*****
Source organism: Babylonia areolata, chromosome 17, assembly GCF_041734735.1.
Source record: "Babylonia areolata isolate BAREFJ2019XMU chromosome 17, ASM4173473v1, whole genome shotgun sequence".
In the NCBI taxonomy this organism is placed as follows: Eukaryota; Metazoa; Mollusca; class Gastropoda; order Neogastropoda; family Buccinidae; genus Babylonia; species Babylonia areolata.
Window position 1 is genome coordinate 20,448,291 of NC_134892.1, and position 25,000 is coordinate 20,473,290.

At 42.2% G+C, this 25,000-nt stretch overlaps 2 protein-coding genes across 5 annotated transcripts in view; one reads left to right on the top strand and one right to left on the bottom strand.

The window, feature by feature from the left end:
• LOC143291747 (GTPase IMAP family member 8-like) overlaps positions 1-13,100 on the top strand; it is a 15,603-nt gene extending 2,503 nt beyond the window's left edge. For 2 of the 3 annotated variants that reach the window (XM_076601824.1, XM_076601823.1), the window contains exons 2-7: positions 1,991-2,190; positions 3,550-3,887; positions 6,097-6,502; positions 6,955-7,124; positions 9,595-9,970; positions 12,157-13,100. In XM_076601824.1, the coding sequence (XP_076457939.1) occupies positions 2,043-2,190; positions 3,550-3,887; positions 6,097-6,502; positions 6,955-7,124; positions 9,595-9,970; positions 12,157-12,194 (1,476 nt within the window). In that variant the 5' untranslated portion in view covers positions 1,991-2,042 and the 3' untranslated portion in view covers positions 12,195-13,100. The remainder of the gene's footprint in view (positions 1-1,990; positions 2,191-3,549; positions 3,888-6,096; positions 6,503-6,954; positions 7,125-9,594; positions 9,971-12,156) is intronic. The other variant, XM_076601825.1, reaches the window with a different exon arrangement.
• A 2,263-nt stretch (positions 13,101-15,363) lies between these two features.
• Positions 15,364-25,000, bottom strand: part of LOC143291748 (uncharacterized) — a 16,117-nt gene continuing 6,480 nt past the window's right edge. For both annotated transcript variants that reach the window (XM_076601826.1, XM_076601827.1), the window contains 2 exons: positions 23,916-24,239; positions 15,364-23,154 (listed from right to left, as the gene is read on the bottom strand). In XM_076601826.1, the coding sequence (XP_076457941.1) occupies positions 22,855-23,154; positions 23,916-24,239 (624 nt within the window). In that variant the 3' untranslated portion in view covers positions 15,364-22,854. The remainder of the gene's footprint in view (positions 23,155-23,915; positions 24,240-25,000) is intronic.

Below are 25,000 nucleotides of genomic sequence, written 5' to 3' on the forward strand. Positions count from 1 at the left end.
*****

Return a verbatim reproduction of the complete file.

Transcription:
Source organism: Babylonia areolata, chromosome 17, assembly GCF_041734735.1.
Source record: "Babylonia areolata isolate BAREFJ2019XMU chromosome 17, ASM4173473v1, whole genome shotgun sequence".
In the NCBI taxonomy this organism is placed as follows: Eukaryota; Metazoa; Mollusca; class Gastropoda; order Neogastropoda; family Buccinidae; genus Babylonia; species Babylonia areolata.
Window position 1 is genome coordinate 20,448,291 of NC_134892.1, and position 25,000 is coordinate 20,473,290.

At 42.2% G+C, this 25,000-nt stretch overlaps 2 protein-coding genes across 5 annotated transcripts in view; one reads left to right on the top strand and one right to left on the bottom strand.

The window, feature by feature from the left end:
• LOC143291747 (GTPase IMAP family member 8-like) overlaps positions 1-13,100 on the top strand; it is a 15,603-nt gene extending 2,503 nt beyond the window's left edge. For 2 of the 3 annotated variants that reach the window (XM_076601824.1, XM_076601823.1), the window contains exons 2-7: positions 1,991-2,190; positions 3,550-3,887; positions 6,097-6,502; positions 6,955-7,124; positions 9,595-9,970; positions 12,157-13,100. In XM_076601824.1, the coding sequence (XP_076457939.1) occupies positions 2,043-2,190; positions 3,550-3,887; positions 6,097-6,502; positions 6,955-7,124; positions 9,595-9,970; positions 12,157-12,194 (1,476 nt within the window). In that variant the 5' untranslated portion in view covers positions 1,991-2,042 and the 3' untranslated portion in view covers positions 12,195-13,100. The remainder of the gene's footprint in view (positions 1-1,990; positions 2,191-3,549; positions 3,888-6,096; positions 6,503-6,954; positions 7,125-9,594; positions 9,971-12,156) is intronic. The other variant, XM_076601825.1, reaches the window with a different exon arrangement.
• A 2,263-nt stretch (positions 13,101-15,363) lies between these two features.
• Positions 15,364-25,000, bottom strand: part of LOC143291748 (uncharacterized) — a 16,117-nt gene continuing 6,480 nt past the window's right edge. For both annotated transcript variants that reach the window (XM_076601826.1, XM_076601827.1), the window contains 2 exons: positions 23,916-24,239; positions 15,364-23,154 (listed from right to left, as the gene is read on the bottom strand). In XM_076601826.1, the coding sequence (XP_076457941.1) occupies positions 22,855-23,154; positions 23,916-24,239 (624 nt within the window). In that variant the 3' untranslated portion in view covers positions 15,364-22,854. The remainder of the gene's footprint in view (positions 23,155-23,915; positions 24,240-25,000) is intronic.

Below are 25,000 nucleotides of genomic sequence, written 5' to 3' on the forward strand. Positions count from 1 at the left end.